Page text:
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Abstinence vs. Harm Reduction in Addiction Recovery

It’s an age-old question: which is better – harm reduction or abstinence-based recovery? Each have their own set of benefits, yet have completely different approaches to recovery.  We explore both below.

Historically, addiction treatment has centered upon an abstinence-based model, one which asserts that abstinence is essential in order to recover from addiction.   One of the most popular forms of “abstinence only” recovery treatment is Alcoholics Anonymous (AA), a Step-based, peer recovery program that has more than 2 million members worldwide in over 100,000 locally supported groups. Based on a set of “Principles” outlined in the Big Book of AA, the program is spiritual in nature and calls on its members to turn their lives over to a higher power, as well as complete 12 guidelines – or Steps – to help them overcome alcoholism.

For some people, the AA program has not resonated, mainly due to its spiritual component.  After all, not all people are comfortable with the idea of praying or focusing on spirituality.  Others have found its framework too rigid, especially where the complete abstinence requirement is concerned.  They feel the stigma of labelling oneself as an alcoholic or addict keeps many people from seeking treatment in the first place.  As a result of these concerns, programs that aim to reduce the harm caused by addiction without encouraging abstinence have been developed.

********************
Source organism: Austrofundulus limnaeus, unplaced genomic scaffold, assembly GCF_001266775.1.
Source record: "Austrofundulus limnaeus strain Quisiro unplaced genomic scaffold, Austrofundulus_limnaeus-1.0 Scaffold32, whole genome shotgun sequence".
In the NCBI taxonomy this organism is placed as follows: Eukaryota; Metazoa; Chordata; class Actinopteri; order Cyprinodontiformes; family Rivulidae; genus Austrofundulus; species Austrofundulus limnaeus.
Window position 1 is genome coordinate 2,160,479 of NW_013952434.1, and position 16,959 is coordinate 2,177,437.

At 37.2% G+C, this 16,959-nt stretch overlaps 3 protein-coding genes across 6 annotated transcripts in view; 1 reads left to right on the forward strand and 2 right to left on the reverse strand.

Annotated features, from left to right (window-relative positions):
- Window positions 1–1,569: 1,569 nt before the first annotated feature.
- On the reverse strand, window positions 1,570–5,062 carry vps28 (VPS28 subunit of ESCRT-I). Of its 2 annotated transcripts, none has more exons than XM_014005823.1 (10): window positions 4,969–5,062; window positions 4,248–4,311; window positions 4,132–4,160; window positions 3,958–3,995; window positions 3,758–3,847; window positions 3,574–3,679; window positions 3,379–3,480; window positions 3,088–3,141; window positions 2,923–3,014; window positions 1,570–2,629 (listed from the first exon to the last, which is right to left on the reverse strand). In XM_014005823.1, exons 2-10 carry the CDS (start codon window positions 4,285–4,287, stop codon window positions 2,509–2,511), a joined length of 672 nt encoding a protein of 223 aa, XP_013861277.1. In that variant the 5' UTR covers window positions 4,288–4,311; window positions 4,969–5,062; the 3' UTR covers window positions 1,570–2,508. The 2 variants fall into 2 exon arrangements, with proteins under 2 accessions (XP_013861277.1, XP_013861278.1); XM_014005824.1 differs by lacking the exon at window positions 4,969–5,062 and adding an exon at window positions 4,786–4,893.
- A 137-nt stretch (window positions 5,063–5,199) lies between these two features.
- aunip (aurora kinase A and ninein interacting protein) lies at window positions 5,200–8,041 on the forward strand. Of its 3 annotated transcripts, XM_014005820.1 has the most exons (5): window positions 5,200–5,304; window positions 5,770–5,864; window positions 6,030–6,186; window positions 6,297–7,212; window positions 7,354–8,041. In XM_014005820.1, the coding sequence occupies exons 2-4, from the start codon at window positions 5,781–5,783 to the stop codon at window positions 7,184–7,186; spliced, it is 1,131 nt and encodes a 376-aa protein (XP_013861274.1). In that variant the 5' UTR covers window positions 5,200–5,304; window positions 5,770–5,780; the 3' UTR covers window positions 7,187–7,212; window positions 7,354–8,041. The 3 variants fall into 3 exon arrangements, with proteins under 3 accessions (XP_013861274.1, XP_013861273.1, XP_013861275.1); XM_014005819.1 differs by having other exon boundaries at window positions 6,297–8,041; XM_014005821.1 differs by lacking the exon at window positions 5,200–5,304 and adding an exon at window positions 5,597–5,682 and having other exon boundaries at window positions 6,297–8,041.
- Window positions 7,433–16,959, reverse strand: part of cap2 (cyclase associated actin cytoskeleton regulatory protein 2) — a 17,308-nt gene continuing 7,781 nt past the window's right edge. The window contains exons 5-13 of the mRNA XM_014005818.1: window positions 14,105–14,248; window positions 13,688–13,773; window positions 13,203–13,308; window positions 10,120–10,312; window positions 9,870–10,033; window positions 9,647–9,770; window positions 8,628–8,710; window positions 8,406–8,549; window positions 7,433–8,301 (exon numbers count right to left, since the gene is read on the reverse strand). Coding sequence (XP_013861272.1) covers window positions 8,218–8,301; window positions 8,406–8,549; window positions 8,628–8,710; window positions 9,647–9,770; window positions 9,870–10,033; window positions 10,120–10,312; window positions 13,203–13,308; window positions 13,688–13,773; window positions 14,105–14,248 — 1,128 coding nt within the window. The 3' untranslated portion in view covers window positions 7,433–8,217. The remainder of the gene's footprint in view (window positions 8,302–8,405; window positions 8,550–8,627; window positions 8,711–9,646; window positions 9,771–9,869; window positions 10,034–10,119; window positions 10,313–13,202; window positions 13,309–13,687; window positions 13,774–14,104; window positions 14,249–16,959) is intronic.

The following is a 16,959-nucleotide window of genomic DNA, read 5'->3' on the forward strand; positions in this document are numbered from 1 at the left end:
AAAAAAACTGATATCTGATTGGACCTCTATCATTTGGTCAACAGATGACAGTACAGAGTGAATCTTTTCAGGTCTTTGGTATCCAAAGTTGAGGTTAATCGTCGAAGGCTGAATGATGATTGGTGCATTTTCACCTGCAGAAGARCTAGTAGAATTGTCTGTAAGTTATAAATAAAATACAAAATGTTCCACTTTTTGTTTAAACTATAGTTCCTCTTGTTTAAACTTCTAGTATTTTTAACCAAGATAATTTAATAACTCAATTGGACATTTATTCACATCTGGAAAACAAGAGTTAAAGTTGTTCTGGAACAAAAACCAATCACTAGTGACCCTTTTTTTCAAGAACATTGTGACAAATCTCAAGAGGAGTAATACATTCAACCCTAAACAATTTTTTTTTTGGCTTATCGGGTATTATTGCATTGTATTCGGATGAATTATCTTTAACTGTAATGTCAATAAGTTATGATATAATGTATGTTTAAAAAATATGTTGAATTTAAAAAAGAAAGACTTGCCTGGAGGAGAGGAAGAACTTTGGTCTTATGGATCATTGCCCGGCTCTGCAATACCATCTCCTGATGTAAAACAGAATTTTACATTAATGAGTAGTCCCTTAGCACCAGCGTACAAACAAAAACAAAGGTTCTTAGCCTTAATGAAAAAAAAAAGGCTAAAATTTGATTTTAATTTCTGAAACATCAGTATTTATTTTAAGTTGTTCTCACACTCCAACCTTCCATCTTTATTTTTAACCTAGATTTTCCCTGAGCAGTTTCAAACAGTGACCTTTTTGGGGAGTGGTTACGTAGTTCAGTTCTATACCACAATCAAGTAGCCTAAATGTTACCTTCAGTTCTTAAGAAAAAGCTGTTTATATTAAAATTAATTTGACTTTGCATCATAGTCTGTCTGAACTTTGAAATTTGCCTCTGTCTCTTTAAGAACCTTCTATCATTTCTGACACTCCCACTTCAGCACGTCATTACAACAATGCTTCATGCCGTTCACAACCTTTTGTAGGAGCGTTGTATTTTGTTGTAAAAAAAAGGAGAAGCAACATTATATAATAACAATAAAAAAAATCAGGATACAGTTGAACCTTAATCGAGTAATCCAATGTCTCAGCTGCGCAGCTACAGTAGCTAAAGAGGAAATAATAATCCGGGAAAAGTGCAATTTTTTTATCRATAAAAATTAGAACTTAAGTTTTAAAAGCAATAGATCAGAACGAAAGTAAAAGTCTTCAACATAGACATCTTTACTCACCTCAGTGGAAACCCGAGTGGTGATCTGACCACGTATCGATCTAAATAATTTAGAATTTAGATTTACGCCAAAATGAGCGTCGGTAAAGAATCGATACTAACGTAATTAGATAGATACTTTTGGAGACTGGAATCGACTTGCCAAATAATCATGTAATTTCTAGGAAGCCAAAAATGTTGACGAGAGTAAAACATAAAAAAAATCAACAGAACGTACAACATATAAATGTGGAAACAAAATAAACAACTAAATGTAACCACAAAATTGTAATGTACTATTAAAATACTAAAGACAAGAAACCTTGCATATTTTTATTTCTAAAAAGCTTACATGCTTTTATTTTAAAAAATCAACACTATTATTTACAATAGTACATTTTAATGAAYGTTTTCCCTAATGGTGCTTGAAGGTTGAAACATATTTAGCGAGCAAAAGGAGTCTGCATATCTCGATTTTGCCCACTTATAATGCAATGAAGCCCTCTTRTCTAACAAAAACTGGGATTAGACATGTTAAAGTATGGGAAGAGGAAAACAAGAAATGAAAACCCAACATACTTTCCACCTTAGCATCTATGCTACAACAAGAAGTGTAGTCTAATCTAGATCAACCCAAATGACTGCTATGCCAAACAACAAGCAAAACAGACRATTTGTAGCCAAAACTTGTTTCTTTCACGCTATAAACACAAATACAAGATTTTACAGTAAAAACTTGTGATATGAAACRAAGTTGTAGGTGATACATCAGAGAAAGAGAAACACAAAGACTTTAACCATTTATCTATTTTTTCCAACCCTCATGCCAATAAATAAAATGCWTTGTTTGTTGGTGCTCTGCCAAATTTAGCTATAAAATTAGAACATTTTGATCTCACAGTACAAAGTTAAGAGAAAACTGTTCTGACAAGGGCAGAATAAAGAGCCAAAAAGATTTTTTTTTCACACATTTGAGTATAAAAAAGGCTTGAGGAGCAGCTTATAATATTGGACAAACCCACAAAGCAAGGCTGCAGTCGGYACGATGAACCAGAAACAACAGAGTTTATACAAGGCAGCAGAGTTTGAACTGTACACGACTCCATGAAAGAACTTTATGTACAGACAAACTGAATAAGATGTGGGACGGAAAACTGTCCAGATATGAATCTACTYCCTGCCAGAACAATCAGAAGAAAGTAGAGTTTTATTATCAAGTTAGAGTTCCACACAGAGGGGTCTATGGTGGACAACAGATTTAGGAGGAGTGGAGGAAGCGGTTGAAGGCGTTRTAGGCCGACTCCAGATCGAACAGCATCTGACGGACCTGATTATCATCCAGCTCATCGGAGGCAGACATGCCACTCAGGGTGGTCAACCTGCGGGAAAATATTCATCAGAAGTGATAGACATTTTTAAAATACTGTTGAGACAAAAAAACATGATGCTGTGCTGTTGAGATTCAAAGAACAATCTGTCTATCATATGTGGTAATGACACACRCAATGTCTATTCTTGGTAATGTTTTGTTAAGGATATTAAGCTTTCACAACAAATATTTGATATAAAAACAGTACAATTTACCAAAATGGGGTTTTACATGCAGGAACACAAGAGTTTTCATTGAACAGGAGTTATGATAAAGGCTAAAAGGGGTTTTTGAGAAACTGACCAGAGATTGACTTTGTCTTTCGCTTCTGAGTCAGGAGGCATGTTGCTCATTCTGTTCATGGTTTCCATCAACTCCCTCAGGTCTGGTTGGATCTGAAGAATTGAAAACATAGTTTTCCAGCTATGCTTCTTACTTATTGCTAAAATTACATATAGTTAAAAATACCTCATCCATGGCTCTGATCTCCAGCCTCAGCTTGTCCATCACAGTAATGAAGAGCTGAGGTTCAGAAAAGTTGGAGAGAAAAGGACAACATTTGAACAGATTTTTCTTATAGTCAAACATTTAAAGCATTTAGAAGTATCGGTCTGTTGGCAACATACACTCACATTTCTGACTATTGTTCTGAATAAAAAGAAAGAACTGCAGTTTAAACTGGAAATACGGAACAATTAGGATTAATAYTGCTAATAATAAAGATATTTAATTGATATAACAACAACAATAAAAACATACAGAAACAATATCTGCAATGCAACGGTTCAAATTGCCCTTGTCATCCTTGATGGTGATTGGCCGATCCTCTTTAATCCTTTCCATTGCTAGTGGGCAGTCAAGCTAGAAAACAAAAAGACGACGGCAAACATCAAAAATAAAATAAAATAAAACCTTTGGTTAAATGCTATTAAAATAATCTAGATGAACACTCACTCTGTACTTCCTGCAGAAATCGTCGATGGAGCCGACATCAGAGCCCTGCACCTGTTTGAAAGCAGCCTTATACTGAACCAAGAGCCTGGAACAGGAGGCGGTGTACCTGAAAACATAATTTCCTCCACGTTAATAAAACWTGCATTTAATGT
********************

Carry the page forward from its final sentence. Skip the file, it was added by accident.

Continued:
Harm reduction is a set of practical strategies and ideas aimed at reducing negative consequences associated with drug use and addiction.  It incorporates a spectrum of strategies – from safer use, to managed use to abstinence – to meet drug users “where they’re at,” addressing conditions of use along with the use itself.  Because harm reduction requires that policies designed to serve drug users reflect specific individual and community needs, there is no universal formula for implementing it.



eBut while supporters of the harm reduction approach believe it promotes early self-recognition of risky drinking and drugging behavior – thus allowing users to moderate their use before becoming completely addicted – opponents believe it simply enables addicts to continue drinking.  These naysayers also point to low success rates and an unwillingness for those individuals to seek treatment since they don’t want to completely cease using.

As you can see, both approaches to treatment have their perceived pros and cons; yet there is no “right” choice.  After all, addiction is a personal disease, and recovery can be supported in a number of ways.  Therefore, it is important to find what works for you, and then stick with it.


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